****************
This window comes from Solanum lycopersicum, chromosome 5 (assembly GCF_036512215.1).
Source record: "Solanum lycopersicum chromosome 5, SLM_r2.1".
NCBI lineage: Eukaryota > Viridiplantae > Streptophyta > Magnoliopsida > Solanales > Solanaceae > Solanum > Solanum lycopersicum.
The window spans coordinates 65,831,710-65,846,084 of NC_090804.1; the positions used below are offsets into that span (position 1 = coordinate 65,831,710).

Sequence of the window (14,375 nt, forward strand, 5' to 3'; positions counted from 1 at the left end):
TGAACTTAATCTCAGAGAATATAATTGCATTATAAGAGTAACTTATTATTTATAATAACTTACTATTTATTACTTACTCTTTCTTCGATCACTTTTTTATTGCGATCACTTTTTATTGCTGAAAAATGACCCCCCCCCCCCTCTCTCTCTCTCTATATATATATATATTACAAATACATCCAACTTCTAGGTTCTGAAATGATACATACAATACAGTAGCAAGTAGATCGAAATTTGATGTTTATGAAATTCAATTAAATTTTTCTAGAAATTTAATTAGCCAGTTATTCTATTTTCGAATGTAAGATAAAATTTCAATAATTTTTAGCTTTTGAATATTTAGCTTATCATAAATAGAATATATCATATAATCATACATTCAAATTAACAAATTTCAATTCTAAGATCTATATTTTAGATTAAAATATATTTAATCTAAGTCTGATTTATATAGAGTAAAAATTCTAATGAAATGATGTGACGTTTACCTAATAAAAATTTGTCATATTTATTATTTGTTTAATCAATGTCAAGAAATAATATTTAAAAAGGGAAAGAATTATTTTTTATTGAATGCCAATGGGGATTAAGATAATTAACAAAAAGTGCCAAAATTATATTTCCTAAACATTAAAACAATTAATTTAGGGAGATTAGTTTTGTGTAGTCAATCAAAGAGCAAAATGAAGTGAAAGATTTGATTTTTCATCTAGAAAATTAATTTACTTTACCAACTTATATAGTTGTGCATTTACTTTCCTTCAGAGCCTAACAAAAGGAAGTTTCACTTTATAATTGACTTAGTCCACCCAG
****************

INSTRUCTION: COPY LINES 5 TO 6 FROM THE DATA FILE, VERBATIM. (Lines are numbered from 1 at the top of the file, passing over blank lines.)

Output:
Sequence of the window (14,375 nt, forward strand, 5' to 3'; positions counted from 1 at the left end):
TGAACTTAATCTCAGAGAATATAATTGCATTATAAGAGTAACTTATTATTTATAATAACTTACTATTTATTACTTACTCTTTCTTCGATCACTTTTTTATTGCGATCACTTTTTATTGCTGAAAAATGACCCCCCCCCCCCTCTCTCTCTCTCTATATATATATATATTACAAATACATCCAACTTCTAGGTTCTGAAATGATACATACAATACAGTAGCAAGTAGATCGAAATTTGATGTTTATGAAATTCAATTAAATTTTTCTAGAAATTTAATTAGCCAGTTATTCTATTTTCGAATGTAAGATAAAATTTCAATAATTTTTAGCTTTTGAATATTTAGCTTATCATAAATAGAATATATCATATAATCATACATTCAAATTAACAAATTTCAATTCTAAGATCTATATTTTAGATTAAAATATATTTAATCTAAGTCTGATTTATATAGAGTAAAAATTCTAATGAAATGATGTGACGTTTACCTAATAAAAATTTGTCATATTTATTATTTGTTTAATCAATGTCAAGAAATAATATTTAAAAAGGGAAAGAATTATTTTTTATTGAATGCCAATGGGGATTAAGATAATTAACAAAAAGTGCCAAAATTATATTTCCTAAACATTAAAACAATTAATTTAGGGAGATTAGTTTTGTGTAGTCAATCAAAGAGCAAAATGAAGTGAAAGATTTGATTTTTCATCTAGAAAATTAATTTACTTTACCAACTTATATAGTTGTGCATTTACTTTCCTTCAGAGCCTAACAAAAGGAAGTTTCACTTTATAATTGACTTAGTCCACCCAG